- Users should avoid excessive or unnecessary printing of documents. Over-use of paper in university offices and labs represents both a waste of the university's monetary resources and a waste of natural resources. Editing of documents should, as much as possible, be done on-screen. Avoid printing a new copy for every small change made to a document.
II. Responsibility to Self
1. Balancing work/study time with computer use
Faculty, staff, and students are given access to computer resources for specific purposes. Personal use of the Internet and email by students, faculty and staff is allowed but should not interfere with productivity. Activities that might interfere with productivity include online games, chat room entertainment, Web sites pertaining to news and weather, fashion and glamour, hobbies, sports, investments and shopping. Students, faculty and staff should exercise good judgment regarding personal use of technology and ensure that non-work/study related activities do not interfere with the pursuit of educational/work goals and responsibilities.
2. Use of inappropriate materials
Fresno Pacific University is a community of learners. The university seeks to provide settings in which individuals can learn as a result of the interaction between persons, ideas and experience. Learning and interaction remain key components to the educational mission of Fresno Pacific.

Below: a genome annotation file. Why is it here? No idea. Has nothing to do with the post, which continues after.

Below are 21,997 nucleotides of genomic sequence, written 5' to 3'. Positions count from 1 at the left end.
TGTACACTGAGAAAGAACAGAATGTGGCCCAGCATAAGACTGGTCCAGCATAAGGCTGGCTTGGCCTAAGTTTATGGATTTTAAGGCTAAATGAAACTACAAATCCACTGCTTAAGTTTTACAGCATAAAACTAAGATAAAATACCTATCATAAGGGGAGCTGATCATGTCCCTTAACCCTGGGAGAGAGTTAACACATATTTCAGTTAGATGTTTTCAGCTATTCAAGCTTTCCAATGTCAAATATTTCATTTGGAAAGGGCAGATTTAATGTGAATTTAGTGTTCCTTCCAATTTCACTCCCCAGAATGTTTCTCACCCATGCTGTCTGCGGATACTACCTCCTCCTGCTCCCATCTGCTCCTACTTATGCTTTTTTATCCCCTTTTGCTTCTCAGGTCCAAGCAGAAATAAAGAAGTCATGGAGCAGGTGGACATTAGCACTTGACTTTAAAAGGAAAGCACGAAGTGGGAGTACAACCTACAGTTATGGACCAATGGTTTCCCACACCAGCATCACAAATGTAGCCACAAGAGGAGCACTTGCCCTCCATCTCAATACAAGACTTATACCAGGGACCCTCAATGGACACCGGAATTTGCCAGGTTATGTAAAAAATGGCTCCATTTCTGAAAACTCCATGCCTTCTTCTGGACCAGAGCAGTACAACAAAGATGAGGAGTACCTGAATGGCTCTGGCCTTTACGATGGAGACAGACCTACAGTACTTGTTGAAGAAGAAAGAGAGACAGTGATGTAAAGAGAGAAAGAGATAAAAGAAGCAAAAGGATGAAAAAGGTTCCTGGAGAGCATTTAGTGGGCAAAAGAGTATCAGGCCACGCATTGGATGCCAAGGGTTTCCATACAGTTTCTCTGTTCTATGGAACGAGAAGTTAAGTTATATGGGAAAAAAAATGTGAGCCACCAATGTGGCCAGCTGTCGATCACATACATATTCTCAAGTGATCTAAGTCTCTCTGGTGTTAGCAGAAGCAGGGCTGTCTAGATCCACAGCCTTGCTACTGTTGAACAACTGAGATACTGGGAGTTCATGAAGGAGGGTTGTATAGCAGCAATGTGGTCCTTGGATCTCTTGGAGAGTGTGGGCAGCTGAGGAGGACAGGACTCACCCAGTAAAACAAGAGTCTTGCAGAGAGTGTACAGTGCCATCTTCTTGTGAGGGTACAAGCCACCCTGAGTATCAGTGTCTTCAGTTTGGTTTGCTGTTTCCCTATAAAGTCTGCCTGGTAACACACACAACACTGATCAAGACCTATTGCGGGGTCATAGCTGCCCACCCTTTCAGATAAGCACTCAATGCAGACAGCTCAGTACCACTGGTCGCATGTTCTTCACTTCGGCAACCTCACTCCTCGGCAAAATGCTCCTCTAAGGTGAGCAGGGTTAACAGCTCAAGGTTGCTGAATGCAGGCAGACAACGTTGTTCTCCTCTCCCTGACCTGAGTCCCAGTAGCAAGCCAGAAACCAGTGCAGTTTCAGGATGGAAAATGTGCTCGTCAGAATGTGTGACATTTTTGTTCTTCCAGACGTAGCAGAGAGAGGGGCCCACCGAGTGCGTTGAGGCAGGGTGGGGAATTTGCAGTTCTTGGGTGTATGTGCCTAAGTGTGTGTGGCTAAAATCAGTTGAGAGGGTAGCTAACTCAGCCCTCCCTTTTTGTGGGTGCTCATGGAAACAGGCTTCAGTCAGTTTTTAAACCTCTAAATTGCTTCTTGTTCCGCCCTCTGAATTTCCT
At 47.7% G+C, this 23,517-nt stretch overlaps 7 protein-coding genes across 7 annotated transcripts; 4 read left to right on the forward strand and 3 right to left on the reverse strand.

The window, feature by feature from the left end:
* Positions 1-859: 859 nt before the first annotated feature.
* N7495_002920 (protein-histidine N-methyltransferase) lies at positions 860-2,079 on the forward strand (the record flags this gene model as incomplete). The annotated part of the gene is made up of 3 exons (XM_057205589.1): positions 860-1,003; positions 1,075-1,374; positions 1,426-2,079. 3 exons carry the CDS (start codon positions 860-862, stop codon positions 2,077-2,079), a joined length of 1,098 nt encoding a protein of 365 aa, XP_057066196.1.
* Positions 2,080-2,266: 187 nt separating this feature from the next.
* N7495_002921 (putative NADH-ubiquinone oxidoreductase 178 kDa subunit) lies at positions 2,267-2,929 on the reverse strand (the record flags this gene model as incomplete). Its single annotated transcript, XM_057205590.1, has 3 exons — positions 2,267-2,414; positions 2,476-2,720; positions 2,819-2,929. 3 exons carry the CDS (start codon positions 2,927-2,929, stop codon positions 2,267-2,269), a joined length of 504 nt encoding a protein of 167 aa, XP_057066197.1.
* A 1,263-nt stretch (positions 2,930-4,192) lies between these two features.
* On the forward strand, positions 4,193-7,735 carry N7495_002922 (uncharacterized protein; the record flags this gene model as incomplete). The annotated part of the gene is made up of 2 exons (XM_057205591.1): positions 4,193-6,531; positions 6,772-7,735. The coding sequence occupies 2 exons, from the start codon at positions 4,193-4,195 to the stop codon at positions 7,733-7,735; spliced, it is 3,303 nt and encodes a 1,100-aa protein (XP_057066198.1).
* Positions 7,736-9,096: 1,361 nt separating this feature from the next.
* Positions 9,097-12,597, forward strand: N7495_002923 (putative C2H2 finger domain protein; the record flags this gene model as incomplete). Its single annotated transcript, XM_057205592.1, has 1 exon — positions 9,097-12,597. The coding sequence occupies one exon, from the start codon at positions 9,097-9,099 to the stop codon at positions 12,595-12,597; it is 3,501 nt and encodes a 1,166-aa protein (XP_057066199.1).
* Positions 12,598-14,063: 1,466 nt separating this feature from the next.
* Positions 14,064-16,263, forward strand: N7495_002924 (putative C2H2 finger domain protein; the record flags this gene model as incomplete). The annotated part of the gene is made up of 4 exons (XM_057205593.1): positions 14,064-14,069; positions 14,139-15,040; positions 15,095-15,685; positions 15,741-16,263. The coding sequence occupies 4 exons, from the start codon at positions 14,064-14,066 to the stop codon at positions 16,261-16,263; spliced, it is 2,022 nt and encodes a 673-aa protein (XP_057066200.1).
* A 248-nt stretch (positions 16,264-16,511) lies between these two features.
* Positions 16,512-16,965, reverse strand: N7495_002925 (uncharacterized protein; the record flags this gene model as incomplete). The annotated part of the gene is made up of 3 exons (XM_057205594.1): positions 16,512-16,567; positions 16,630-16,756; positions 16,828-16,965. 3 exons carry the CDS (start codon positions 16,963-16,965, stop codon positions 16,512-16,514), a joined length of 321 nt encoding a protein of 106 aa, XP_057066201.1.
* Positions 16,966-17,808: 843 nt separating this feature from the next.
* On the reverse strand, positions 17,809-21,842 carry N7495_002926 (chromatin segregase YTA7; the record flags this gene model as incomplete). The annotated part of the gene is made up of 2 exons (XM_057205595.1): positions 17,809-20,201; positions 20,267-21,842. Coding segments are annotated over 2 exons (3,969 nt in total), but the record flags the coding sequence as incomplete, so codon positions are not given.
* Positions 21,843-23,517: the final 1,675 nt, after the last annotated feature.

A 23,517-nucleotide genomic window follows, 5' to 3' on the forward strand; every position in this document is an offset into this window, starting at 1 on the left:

The educational mission of the community and the self may be subverted when inappropriate behaviors manifest themselves. The use of electronic technology may be used as a tool for interaction with persons, ideas and experience in both positive and negative ways. Thus, one must take responsibility in determining the nature of sites accessed and messages sent. The following types of Internet sites, among others, may be problematic when accessed repeatedly:
- Sites containing sexually explicit content.
- Sites containing depictions or descriptions of violence or hate speech.
- Sites promoting the inappropriate use of illegal drugs, alcohol or tobacco.
- Sites promoting gambling.
Individuals should consider the purpose for which they enter sites such as these and the potential harm the information in these sites could have on them.
3. Understanding the limits of privacy